The world says that in order to be successful we need to work hard.  Working hard means putting in extra hours, taking on extra projects, being noticed by your employer, and proving that you are valuable to the company.  We lull ourselves into the false belief that the extra hours, extra projects, etc are only temporary.  We are just doing it to gain that promotion.  After that, it’s easy street.  Anyone who has risen up the corporate ladder will tell you that the work load does not get lighter with promotions.  Promotions come with more responsibility, and more work.

The downside is that more work (in the natural) equates to more hours at work, which equates to less time spent with the family.  Most people work hard so that they can maintain a certain lifestyle, yet many do not have the opportunity to enjoy it fully.  Those that do reap the benefits are additionally unhappy because even though they may have all of the material possessions that one could want, they don’t have the attention of their spouse- which is the person that they want to share life with.  It’s hard to do life in a marriage when you are all alone.

The mere fact that we are working hard also means that we are striving for perfection.  We don’t want to make mistakes, and if we do end up making a mistake, we quickly either try to cover it up, blame someone else, or correct it.  If someone on our team makes a mistake, or doesn’t “pull their weight”, often we “throw them under the bus”, because we don’t want to lose our position because of someone else.  Even worse is when we try to compensate as a leader, which only leads to resentment and frustration.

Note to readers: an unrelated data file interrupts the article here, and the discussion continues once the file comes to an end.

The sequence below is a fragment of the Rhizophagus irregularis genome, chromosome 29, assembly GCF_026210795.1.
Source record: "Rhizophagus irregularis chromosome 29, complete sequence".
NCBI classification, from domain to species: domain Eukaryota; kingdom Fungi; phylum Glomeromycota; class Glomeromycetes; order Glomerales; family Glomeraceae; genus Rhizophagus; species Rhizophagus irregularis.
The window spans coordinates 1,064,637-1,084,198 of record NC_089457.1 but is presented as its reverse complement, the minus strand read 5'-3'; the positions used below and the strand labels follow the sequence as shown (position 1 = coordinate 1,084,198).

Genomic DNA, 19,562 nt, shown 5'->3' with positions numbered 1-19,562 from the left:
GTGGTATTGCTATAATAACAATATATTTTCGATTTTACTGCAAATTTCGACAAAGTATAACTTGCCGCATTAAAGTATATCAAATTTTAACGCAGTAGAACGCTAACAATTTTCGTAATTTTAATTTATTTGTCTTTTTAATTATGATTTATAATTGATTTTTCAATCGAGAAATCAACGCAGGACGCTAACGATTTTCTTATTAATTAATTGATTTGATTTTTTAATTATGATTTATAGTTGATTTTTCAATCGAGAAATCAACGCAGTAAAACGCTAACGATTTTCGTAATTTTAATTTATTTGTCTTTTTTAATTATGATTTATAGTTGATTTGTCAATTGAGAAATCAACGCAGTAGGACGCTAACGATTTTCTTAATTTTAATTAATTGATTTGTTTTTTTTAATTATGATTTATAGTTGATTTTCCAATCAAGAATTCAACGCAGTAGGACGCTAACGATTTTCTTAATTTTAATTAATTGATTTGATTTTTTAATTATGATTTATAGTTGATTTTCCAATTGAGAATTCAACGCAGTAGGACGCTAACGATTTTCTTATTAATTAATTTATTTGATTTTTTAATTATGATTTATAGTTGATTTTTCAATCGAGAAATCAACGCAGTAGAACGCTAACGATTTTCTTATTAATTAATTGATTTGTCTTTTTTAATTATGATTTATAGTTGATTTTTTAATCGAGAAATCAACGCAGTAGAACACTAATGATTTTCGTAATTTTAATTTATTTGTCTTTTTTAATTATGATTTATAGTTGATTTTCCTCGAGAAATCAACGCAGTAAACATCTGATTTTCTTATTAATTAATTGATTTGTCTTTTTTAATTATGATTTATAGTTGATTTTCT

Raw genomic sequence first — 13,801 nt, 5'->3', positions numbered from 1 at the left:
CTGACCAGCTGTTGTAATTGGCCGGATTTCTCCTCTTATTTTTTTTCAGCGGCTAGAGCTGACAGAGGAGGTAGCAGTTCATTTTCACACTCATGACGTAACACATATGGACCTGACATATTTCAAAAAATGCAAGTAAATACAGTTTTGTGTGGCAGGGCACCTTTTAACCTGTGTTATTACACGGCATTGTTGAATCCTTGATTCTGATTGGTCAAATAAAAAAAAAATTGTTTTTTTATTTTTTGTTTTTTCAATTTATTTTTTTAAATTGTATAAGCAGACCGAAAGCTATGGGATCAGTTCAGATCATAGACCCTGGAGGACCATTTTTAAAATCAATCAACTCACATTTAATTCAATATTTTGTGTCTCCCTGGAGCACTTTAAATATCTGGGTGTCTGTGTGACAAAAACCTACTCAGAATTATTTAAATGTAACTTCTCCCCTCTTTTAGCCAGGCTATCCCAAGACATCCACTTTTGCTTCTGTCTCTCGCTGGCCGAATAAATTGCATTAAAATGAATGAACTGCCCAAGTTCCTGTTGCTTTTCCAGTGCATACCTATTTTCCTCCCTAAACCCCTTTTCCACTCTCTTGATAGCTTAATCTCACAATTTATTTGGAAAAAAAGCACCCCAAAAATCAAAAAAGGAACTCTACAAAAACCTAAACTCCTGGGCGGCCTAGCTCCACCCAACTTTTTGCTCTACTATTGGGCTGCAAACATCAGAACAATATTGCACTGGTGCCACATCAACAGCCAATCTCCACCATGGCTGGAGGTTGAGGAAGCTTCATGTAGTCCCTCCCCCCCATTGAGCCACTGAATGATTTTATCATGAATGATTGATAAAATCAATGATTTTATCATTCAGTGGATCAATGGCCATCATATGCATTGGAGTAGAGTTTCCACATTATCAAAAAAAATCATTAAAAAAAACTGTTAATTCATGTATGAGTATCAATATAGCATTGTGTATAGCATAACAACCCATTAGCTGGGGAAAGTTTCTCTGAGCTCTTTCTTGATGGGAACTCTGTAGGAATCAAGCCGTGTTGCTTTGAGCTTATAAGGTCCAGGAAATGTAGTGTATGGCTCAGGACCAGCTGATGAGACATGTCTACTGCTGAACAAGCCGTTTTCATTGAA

Yet even though we may try to put on this invincible front of perfection, weaknesses are often exposed.  As hard as we try to cover them up, if we don’t let God in, they will eventually be exposed leading to the dreaded, “correction” to happen.

We all dread being called into the boss’ office.  We habitually see it as a bad thing because we equate it to something that we’ve done wrong.  If you are honest, when you are called into a meeting with your boss, what is the first thing on your mind… What could I have done that was wrong (followed by a detailed listing of things you’ve done and what you are going to say to deflect responsibility), or he/she is going to tell me what an awesome job I did on the last project?

Realistically, it could be either, but we focus on the negative, and when we focus on the negative, our plan of action is avoiding responsibility.  It doesn’t leave room for that “teachable” moment to occur.